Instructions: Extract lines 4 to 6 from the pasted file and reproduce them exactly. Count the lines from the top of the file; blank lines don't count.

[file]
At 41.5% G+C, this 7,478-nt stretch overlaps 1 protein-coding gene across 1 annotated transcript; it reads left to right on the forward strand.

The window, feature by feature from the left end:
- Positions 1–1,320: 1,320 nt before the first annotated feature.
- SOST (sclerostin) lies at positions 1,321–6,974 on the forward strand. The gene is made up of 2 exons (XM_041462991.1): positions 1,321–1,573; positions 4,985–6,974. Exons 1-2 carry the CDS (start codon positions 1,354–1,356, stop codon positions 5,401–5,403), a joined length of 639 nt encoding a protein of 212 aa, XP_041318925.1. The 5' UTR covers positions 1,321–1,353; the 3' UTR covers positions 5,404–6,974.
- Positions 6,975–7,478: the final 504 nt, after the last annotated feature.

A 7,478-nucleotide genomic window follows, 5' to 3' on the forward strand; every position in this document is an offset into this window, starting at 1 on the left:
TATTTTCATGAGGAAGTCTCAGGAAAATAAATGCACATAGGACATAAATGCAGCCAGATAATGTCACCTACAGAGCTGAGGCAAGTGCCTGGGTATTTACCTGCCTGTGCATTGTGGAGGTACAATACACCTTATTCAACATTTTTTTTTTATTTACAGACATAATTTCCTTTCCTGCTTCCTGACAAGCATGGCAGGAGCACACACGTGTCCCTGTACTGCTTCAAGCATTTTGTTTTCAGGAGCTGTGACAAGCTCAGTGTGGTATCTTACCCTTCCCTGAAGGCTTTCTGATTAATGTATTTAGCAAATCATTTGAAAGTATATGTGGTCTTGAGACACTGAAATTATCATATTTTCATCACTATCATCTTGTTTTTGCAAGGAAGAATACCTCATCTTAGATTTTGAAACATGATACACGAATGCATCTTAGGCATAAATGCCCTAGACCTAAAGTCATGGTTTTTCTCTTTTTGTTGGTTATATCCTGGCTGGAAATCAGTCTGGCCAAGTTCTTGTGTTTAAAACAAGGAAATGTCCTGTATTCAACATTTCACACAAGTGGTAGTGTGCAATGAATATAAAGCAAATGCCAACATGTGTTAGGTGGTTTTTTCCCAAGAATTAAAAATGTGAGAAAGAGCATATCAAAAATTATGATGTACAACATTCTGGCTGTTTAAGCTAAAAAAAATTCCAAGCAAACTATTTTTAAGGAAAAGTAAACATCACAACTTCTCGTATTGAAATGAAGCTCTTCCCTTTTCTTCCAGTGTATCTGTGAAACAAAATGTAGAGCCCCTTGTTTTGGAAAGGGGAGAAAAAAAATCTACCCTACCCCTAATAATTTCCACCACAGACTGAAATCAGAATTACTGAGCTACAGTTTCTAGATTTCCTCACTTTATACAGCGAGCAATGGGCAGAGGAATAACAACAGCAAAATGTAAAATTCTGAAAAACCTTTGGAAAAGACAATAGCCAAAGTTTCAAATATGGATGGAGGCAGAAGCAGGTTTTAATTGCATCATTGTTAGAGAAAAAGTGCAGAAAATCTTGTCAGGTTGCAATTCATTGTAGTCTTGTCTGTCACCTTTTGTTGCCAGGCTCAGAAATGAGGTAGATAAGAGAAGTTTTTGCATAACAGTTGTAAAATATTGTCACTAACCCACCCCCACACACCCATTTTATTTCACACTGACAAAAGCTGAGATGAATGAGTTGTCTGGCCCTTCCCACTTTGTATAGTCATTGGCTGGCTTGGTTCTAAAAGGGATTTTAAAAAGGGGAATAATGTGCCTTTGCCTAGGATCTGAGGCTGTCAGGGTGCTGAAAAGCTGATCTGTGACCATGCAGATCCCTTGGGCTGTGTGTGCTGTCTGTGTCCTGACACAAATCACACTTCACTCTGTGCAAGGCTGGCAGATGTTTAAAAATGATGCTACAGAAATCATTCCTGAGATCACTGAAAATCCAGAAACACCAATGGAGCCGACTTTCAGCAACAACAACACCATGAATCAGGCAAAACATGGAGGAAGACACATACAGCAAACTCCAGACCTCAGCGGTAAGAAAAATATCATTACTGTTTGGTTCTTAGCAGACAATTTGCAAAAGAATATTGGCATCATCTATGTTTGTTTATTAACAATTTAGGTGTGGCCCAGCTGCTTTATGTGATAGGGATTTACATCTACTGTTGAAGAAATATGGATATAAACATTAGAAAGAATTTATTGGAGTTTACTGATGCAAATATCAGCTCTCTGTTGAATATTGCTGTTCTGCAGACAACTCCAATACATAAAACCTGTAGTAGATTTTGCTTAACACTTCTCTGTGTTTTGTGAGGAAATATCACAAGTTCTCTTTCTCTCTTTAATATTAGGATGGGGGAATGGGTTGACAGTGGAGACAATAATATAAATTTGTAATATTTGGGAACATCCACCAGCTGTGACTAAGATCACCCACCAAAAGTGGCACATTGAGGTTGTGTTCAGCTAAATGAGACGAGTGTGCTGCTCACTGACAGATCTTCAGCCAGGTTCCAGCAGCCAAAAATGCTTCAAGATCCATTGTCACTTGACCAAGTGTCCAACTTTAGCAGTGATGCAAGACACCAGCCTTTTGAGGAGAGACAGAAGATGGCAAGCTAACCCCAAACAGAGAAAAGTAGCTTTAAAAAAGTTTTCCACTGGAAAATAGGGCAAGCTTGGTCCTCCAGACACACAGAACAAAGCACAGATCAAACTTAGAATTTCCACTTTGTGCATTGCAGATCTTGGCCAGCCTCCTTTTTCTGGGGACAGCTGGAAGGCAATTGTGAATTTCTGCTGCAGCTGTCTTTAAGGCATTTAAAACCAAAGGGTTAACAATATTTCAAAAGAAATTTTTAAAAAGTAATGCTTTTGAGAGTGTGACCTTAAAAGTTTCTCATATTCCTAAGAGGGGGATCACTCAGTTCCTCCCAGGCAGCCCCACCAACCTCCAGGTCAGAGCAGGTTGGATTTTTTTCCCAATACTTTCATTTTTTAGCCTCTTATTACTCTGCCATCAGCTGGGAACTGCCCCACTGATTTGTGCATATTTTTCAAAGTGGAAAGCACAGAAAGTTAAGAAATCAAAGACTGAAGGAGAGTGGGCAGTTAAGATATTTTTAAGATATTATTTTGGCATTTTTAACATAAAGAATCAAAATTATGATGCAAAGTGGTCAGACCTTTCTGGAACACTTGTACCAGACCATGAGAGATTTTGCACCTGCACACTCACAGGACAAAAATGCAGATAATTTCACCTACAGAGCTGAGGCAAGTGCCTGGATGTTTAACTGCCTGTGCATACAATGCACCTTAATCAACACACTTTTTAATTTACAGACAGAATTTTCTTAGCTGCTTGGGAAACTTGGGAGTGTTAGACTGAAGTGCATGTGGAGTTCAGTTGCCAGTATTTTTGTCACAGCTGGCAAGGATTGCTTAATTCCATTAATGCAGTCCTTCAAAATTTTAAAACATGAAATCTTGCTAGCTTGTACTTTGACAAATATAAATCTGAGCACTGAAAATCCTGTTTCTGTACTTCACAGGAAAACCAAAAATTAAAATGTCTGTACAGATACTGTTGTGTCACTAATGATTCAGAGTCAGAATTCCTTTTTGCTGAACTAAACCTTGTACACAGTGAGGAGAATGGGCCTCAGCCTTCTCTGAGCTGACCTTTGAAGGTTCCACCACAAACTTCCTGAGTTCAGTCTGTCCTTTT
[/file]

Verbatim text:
- SOST (sclerostin) lies at positions 1,321–6,974 on the forward strand. The gene is made up of 2 exons (XM_041462991.1): positions 1,321–1,573; positions 4,985–6,974. Exons 1-2 carry the CDS (start codon positions 1,354–1,356, stop codon positions 5,401–5,403), a joined length of 639 nt encoding a protein of 212 aa, XP_041318925.1. The 5' UTR covers positions 1,321–1,353; the 3' UTR covers positions 5,404–6,974.
- Positions 6,975–7,478: the final 504 nt, after the last annotated feature.

A 7,478-nucleotide genomic window follows, 5' to 3' on the forward strand; every position in this document is an offset into this window, starting at 1 on the left: